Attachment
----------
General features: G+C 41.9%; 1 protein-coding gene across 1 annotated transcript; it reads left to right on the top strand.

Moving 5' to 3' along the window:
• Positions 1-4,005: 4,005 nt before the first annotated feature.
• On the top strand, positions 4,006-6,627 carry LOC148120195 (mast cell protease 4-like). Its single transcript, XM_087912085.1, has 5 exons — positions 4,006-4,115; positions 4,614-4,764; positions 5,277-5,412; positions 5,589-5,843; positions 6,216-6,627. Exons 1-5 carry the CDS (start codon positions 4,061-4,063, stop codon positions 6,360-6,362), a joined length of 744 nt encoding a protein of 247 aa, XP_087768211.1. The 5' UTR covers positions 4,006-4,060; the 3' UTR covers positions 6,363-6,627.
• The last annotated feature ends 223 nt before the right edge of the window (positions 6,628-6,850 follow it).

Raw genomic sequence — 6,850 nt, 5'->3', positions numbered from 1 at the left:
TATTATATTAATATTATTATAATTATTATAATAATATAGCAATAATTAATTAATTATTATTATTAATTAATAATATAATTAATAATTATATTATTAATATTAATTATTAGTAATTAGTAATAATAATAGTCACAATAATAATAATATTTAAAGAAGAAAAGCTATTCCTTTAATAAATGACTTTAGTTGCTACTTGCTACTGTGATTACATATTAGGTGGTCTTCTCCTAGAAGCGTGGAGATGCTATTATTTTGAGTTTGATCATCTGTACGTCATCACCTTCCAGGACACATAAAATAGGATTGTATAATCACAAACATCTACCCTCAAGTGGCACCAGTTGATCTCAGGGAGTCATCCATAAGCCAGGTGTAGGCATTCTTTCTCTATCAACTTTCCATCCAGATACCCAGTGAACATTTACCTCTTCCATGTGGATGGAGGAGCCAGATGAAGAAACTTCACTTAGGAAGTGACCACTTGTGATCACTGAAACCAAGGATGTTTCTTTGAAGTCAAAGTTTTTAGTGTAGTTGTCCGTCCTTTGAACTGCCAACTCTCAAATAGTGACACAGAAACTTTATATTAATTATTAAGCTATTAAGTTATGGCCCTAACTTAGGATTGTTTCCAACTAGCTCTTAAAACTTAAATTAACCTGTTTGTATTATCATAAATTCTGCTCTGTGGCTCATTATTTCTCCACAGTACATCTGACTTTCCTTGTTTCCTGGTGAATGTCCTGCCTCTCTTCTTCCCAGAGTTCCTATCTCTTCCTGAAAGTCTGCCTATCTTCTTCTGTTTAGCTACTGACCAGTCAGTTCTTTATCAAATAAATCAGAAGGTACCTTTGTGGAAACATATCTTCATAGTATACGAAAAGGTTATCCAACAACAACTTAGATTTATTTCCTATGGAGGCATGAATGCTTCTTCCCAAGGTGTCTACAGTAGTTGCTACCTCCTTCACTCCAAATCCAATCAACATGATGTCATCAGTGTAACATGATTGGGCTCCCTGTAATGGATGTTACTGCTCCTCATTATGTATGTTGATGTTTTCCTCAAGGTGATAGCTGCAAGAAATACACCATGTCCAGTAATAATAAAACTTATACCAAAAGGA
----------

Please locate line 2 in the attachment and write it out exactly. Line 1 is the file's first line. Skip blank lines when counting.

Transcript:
Moving 5' to 3' along the window: